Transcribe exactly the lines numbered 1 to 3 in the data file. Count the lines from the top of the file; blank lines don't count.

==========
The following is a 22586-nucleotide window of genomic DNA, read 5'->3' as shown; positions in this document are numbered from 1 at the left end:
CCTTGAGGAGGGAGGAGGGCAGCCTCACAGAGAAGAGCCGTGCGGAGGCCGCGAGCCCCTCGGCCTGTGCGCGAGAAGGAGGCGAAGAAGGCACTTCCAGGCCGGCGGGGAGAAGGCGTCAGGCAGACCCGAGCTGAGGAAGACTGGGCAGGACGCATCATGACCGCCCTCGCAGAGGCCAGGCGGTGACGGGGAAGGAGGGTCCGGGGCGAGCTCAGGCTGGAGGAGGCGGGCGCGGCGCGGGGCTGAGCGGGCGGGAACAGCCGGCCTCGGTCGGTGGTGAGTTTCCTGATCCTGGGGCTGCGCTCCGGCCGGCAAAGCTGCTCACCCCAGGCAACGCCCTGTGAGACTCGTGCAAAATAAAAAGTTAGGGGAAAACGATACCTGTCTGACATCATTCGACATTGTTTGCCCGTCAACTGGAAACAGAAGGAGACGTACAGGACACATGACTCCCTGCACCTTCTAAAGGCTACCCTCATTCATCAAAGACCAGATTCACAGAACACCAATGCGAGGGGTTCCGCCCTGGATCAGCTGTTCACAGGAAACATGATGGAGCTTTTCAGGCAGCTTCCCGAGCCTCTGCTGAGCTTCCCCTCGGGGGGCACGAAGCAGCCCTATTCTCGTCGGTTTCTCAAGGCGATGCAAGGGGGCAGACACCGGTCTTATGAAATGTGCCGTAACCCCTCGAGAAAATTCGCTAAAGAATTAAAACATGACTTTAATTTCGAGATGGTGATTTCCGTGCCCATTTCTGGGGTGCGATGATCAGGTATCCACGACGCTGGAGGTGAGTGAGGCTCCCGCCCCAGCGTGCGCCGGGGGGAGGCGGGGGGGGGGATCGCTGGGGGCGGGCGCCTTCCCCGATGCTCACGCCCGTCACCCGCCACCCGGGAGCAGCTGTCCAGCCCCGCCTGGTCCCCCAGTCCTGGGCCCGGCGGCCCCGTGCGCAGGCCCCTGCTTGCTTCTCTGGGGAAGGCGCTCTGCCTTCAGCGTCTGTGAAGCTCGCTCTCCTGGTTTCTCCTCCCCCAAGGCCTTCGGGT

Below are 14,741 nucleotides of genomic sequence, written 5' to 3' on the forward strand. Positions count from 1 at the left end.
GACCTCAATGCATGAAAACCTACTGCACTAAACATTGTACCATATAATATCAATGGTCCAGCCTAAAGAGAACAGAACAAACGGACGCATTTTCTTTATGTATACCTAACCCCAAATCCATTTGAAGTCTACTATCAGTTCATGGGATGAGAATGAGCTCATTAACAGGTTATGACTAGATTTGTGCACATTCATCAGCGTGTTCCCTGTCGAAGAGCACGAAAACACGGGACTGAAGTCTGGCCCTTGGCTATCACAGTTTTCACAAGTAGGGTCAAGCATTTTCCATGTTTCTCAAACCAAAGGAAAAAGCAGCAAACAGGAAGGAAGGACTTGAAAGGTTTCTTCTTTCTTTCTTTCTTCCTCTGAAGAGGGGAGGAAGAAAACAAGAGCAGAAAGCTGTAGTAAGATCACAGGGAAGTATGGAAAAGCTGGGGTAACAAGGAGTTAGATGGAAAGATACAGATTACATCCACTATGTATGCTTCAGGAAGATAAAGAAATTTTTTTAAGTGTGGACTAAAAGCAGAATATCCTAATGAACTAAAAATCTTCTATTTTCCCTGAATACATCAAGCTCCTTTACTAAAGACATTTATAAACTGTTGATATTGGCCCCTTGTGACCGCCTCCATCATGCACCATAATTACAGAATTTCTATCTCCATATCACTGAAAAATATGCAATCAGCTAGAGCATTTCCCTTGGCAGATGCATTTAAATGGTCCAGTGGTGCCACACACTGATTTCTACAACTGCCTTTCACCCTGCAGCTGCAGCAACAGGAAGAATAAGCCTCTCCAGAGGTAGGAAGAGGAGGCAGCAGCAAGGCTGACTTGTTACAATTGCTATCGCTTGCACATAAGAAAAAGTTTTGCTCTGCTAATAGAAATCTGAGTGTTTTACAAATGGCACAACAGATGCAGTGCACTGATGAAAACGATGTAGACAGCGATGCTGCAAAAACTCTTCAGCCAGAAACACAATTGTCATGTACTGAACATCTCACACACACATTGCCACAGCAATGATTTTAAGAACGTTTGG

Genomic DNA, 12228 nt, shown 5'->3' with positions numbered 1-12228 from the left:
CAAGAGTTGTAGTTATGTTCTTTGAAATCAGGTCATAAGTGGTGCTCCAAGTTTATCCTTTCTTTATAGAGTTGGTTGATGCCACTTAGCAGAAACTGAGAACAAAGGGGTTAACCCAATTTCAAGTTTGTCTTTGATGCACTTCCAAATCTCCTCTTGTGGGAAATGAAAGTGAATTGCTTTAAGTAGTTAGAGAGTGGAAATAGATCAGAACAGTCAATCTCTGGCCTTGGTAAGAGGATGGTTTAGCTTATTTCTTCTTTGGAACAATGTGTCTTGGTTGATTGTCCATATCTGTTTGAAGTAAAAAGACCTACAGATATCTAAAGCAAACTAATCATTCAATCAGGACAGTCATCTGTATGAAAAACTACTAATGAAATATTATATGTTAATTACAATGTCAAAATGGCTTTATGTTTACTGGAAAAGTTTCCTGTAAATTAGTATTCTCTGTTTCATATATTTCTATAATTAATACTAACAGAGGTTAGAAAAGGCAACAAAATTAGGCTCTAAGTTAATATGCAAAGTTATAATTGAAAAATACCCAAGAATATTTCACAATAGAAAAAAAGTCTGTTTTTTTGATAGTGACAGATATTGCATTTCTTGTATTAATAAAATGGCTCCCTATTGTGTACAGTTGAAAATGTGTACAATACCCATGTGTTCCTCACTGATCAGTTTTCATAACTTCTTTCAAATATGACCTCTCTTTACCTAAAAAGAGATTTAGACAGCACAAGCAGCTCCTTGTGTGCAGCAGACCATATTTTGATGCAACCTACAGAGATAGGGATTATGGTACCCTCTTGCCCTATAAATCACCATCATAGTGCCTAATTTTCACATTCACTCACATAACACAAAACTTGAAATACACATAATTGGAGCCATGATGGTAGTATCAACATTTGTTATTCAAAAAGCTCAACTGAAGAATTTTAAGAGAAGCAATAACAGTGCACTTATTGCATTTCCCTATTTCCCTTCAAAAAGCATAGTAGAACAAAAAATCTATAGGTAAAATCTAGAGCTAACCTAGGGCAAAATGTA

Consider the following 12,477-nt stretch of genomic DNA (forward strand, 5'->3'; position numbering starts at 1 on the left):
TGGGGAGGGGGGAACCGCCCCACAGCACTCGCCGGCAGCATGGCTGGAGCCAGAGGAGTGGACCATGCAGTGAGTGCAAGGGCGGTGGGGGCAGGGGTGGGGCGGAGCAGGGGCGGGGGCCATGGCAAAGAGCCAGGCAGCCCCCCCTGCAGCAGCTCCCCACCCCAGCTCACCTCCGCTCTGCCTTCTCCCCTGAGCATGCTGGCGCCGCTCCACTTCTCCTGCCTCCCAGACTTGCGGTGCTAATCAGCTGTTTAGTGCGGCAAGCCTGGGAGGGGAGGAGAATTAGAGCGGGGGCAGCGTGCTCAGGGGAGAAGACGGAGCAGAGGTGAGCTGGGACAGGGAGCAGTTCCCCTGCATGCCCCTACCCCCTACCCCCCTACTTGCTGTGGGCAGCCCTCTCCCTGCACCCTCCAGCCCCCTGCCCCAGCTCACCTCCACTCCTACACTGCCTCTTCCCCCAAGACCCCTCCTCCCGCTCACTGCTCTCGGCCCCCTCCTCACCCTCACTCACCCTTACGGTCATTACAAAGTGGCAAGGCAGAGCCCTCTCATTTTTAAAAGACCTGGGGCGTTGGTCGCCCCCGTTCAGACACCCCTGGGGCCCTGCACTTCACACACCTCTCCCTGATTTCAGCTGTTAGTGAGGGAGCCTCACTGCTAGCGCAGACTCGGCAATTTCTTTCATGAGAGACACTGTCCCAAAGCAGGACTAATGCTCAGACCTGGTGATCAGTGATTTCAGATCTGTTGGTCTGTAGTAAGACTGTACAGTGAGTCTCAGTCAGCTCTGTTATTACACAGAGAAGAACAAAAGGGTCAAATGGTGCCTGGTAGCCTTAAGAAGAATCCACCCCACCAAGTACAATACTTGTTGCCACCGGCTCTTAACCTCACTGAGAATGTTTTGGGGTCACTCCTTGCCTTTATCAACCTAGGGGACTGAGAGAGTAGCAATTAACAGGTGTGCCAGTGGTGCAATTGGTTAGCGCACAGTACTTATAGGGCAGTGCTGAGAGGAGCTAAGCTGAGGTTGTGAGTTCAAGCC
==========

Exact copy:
The following is a 22586-nucleotide window of genomic DNA, read 5'->3' as shown; positions in this document are numbered from 1 at the left end:
CCTTGAGGAGGGAGGAGGGCAGCCTCACAGAGAAGAGCCGTGCGGAGGCCGCGAGCCCCTCGGCCTGTGCGCGAGAAGGAGGCGAAGAAGGCACTTCCAGGCCGGCGGGGAGAAGGCGTCAGGCAGACCCGAGCTGAGGAAGACTGGGCAGGACGCATCATGACCGCCCTCGCAGAGGCCAGGCGGTGACGGGGAAGGAGGGTCCGGGGCGAGCTCAGGCTGGAGGAGGCGGGCGCGGCGCGGGGCTGAGCGGGCGGGAACAGCCGGCCTCGGTCGGTGGTGAGTTTCCTGATCCTGGGGCTGCGCTCCGGCCGGCAAAGCTGCTCACCCCAGGCAACGCCCTGTGAGACTCGTGCAAAATAAAAAGTTAGGGGAAAACGATACCTGTCTGACATCATTCGACATTGTTTGCCCGTCAACTGGAAACAGAAGGAGACGTACAGGACACATGACTCCCTGCACCTTCTAAAGGCTACCCTCATTCATCAAAGACCAGATTCACAGAACACCAATGCGAGGGGTTCCGCCCTGGATCAGCTGTTCACAGGAAACATGATGGAGCTTTTCAGGCAGCTTCCCGAGCCTCTGCTGAGCTTCCCCTCGGGGGGCACGAAGCAGCCCTATTCTCGTCGGTTTCTCAAGGCGATGCAAGGGGGCAGACACCGGTCTTATGAAATGTGCCGTAACCCCTCGAGAAAATTCGCTAAAGAATTAAAACATGACTTTAATTTCGAGATGGTGATTTCCGTGCCCATTTCTGGGGTGCGATGATCAGGTATCCACGACGCTGGAGGTGAGTGAGGCTCCCGCCCCAGCGTGCGCCGGGGGGAGGCGGGGGGGGGGATCGCTGGGGGCGGGCGCCTTCCCCGATGCTCACGCCCGTCACCCGCCACCCGGGAGCAGCTGTCCAGCCCCGCCTGGTCCCCCAGTCCTGGGCCCGGCGGCCCCGTGCGCAGGCCCCTGCTTGCTTCTCTGGGGAAGGCGCTCTGCCTTCAGCGTCTGTGAAGCTCGCTCTCCTGGTTTCTCCTCCCCCAAGGCCTTCGGGT

Below are 14,741 nucleotides of genomic sequence, written 5' to 3' on the forward strand. Positions count from 1 at the left end.